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Tuppiap Qeqertaa (Tobias Island): a newly discovered island off northeast Greenland

Published online by Cambridge University Press:  26 October 2006

Ole Bennike
Affiliation:
Geological Survey of Denmark and Greenland, Øster Voldgade 10, DK-1350 Copenhagen K, Denmark
Naja Mikkelsen
Affiliation:
Geological Survey of Denmark and Greenland, Øster Voldgade 10, DK-1350 Copenhagen K, Denmark
Rene Forsberg
Affiliation:
Danish National Space Centre, Juliane Maries Vej 30, DK-2100 Copenhagen, Denmark
Lars Hedenäs
Affiliation:
Swedish Museum of Natural History, Box 50007, S-104 05 Stockholm, Sweden

Abstract

The small island of Tuppiap Qeqertaa, formerly known as Tobias Ø or Tobias Island, is situated 80 km off the northeast Greenland coast. The island was discovered in 1993 and is approximately 2 km long and 1.5 km wide. Most of the island is covered by an ice cap that rises to 35 m above sea level, as determined by airborne laser scanning. High-quality geodetic GPS measurements determine the position of a small cairn erected on the island to 79°20′34.48′′ N, 15°46′31.23′′ W. Minor parts of the island are ice free, with small hills of gravel. Late Holocene shells of marine bivalves have been found and were presumably brought up by ice floe push. Shell fragments of southern extralimital marine invertebrates point to the presence of pre-Holocene deposits. Three species of moss are the only land plants that have been found on the island.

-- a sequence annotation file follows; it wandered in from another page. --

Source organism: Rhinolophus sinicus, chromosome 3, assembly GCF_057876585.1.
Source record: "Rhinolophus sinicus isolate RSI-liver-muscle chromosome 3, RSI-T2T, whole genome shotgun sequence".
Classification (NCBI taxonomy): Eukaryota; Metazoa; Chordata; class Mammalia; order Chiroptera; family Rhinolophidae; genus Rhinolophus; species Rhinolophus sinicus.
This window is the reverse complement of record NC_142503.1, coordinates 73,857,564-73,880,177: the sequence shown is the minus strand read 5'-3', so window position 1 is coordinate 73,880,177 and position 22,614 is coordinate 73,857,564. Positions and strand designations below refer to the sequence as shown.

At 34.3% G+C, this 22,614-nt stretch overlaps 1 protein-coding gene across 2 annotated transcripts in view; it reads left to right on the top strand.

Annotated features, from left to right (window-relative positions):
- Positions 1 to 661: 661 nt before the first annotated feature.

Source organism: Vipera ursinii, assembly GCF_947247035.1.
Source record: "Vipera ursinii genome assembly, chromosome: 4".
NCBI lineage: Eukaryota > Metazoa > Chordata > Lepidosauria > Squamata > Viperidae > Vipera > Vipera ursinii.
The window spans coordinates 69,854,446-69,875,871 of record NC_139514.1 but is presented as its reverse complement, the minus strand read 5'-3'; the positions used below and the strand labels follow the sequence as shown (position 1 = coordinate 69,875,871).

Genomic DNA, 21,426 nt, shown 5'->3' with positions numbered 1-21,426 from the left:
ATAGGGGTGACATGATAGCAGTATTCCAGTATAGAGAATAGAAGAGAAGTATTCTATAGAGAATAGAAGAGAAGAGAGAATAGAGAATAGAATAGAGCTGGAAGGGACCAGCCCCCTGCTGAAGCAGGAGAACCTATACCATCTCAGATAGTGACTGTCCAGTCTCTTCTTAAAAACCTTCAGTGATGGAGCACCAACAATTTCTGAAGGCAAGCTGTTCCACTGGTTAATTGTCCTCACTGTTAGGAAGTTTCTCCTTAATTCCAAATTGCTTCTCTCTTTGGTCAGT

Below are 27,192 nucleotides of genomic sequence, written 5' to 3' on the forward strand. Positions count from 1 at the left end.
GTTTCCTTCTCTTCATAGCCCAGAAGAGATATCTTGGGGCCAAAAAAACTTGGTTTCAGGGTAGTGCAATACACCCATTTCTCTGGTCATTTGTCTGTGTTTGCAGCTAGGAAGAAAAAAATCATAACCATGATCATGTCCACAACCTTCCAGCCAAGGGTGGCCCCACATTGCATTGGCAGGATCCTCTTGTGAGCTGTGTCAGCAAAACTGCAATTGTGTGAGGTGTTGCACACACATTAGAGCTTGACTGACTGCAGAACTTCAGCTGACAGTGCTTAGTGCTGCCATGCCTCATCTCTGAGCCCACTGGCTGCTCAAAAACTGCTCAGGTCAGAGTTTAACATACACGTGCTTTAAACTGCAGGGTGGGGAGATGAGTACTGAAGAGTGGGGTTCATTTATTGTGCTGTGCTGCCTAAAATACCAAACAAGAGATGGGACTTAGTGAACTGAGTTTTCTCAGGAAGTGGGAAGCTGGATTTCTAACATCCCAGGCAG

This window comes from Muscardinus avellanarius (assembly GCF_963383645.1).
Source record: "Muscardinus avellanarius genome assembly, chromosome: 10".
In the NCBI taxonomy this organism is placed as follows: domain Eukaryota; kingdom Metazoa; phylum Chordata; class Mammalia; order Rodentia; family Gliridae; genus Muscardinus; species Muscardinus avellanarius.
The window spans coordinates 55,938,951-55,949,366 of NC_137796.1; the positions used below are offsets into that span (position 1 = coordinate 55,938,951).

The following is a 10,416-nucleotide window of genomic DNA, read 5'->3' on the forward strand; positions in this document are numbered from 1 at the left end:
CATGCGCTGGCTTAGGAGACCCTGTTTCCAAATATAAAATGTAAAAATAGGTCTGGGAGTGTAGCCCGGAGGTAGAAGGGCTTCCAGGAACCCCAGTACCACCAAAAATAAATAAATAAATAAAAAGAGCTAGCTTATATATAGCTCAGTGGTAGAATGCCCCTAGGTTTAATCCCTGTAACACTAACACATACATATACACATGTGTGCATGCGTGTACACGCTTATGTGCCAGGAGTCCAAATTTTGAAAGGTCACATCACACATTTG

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Copyright
© 2006 Cambridge University Press

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